Frequently, we are so blinded by our perception of what something is that we fail to appreciate its mechanics. Google we see as a mighty search engine indexing the world’s information, Facebook as the world’s favourite social network, Twitter as the short-message, public broadcast channel of choice.
We conveniently forget that what makes each of these services what it is, is data, and data can be repurposed, repackaged and reanalysed in ways which release the value locked up within it. Data has a unique characteristic in that on its own it does nothing and means nothing, we may as well have a pile of manure which is simply building up and up.
In order to become valuable data requires two things: Curation and purpose. The moment data is analysed its inherent value begins to become apparent and that value then allows us to use it for many different purposes. Google has become a global giant, integrating itself in our lives precisely because it is very good at curating data and then using it in a way we find useful (i.e. in search and Google Ads). Facebook and Twitter have yet to manage to do the same in quite as successful a way which means that their pile may be growing but its usefulness at the moment lies only in its potential.
This is where Bitly comes in. The popular URL shortener has managed to become the spigot through which an incredible amount of data flows each day: 80 million unique pieces of data which deliver 300 million clicks. More than that, the information which flows through it is largely curated by its users which use it to socialise it by posting it on social network platforms like Twitter, Facebook and Google Plus.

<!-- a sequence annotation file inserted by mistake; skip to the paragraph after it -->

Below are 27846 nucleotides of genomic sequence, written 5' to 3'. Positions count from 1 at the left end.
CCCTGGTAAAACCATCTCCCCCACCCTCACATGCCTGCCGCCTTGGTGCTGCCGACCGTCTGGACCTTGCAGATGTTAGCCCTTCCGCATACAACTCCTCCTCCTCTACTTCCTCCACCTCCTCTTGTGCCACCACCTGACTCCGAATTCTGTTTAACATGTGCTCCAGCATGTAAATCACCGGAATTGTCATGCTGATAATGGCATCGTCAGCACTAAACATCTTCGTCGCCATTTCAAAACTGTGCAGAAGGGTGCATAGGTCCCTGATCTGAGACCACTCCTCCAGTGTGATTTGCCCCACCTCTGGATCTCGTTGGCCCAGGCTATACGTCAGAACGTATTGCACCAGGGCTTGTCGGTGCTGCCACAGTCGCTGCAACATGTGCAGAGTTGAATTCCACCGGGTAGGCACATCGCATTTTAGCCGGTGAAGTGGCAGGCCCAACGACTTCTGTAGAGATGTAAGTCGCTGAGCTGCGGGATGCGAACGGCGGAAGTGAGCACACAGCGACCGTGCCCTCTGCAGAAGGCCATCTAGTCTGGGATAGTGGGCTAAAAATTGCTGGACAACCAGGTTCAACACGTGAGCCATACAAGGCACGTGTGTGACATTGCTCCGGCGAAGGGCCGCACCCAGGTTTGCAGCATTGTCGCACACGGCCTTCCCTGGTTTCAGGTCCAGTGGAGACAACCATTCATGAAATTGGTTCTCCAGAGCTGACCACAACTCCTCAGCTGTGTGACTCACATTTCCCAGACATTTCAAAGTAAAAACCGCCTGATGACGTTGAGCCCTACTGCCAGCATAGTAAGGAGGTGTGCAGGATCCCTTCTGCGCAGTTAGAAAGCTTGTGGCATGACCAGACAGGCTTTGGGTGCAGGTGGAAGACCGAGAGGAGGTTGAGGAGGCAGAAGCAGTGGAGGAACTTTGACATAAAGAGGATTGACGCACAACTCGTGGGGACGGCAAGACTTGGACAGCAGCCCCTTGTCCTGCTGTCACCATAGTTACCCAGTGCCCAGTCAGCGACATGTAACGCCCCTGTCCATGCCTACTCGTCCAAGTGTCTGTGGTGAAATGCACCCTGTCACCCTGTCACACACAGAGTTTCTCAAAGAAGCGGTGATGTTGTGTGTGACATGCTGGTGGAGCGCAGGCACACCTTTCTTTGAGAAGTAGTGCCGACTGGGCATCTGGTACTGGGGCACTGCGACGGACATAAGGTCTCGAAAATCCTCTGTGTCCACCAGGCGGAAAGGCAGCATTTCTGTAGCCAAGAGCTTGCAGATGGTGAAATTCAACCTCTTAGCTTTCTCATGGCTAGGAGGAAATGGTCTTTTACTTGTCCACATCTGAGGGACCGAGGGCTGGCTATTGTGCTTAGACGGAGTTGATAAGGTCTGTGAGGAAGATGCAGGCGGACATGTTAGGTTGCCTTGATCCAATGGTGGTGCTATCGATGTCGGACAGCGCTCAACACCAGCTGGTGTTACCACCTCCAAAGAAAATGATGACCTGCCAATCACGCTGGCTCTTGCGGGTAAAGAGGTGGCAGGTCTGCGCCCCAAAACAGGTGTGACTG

Bitly then find itself in the enviable position of being able to see where its shortened URLs are posted and what the level of interaction is and who interacts them, and how. This ability to see data flowing is only one short step away from repurposing that data to a type of semantic search, where information can be found through analysis of what is shared with relevancy calibrated through its social signal.
This places Bitly, suddenly ahead of a pack formed by Google, Facebook and Twitter, albeit in a much narrower sense. Before we look at whether this could work here’s Bitly’s chief scientist, Hilary, Mason, presenting at TWN Conference in Amsterdam:
How Does This Affect Search?
The questions racing through your mind right now are exactly what SEOs and businesses are thinking:
- Is this going to be a game changer in search?
- Will Google lose dominance?
- Will search engine optimization change?
- Do I need to establish a presence on Bitly?
Taking them in turn, the answers go something like this:
- A Bitly search will be way better than anything Facebook has to offer (arguably better even than BING) and will have a much greater relevance factor in a much narrower context than Google Search which indexes the entire web.
- Google is unlikely to lose its dominance but a smaller rival which delivers accurate content to search queries will pose a small but serious threat.
- Search engine optimization has, for some time now, been changing from technical to non-technical which means it is a mix of content and social media marketing. Bitly will suddenly become an important player in terms of a service SEOs (and webmasters optimizing their own websites) will need to take into account.
- Establishing a presence on Bitly now seems to be simply common sense.
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